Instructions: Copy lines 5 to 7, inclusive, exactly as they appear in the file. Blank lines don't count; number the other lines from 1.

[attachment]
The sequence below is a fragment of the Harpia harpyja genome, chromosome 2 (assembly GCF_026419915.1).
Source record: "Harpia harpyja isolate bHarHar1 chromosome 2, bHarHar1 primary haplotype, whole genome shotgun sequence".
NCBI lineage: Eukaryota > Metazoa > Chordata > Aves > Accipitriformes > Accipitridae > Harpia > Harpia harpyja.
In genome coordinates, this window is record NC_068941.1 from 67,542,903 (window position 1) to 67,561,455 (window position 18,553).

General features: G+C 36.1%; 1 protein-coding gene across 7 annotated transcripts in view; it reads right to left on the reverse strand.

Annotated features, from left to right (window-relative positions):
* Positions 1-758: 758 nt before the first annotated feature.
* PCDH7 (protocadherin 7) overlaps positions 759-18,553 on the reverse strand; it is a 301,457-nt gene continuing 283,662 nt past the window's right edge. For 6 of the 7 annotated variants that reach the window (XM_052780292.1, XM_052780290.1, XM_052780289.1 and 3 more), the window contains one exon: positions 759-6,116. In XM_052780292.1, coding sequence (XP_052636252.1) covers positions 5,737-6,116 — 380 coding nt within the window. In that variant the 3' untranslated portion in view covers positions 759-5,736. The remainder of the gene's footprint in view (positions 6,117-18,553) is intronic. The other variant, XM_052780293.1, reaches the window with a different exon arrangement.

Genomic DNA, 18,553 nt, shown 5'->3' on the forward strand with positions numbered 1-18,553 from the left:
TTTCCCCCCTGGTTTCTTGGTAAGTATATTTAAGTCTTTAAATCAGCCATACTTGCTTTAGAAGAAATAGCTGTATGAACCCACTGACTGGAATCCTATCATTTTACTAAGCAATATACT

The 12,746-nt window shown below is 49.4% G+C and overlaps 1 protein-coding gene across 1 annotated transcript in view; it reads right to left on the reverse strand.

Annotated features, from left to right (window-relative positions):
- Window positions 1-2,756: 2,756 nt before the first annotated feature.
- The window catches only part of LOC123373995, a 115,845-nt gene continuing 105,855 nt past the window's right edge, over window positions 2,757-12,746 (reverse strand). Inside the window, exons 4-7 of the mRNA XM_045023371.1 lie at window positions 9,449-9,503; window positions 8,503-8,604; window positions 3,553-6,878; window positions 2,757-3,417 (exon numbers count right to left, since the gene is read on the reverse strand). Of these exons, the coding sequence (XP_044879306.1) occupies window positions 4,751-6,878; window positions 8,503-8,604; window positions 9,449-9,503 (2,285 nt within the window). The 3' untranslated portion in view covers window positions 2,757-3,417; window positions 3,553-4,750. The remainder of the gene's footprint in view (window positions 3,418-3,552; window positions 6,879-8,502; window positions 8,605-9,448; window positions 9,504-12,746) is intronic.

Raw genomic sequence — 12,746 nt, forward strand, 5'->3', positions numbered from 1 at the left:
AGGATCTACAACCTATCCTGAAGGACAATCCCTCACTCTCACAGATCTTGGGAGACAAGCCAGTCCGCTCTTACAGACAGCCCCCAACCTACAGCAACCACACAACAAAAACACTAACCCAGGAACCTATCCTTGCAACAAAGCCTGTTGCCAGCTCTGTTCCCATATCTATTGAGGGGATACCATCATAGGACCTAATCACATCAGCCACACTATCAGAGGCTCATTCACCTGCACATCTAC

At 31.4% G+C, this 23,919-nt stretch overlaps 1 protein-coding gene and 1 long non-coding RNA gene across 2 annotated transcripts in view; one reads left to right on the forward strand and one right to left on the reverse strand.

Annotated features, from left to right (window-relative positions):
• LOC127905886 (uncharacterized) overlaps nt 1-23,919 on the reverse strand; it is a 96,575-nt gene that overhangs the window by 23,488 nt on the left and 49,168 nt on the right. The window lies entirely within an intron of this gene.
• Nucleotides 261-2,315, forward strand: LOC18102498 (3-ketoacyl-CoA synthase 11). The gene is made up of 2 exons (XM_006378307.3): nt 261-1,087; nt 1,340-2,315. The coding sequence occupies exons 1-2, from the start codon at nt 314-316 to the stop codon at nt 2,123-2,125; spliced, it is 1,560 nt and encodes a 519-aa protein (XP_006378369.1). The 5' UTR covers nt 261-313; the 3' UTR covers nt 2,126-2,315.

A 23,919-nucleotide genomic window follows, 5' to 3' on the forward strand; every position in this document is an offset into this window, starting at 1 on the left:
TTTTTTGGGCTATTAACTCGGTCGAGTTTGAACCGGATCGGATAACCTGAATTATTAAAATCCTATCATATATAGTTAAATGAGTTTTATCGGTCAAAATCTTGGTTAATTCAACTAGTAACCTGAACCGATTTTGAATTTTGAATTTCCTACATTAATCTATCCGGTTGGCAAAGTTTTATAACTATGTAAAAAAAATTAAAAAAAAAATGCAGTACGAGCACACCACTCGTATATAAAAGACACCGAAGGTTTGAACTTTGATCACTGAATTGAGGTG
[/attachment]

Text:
General features: G+C 36.1%; 1 protein-coding gene across 7 annotated transcripts in view; it reads right to left on the reverse strand.

Annotated features, from left to right (window-relative positions):
* Positions 1-758: 758 nt before the first annotated feature.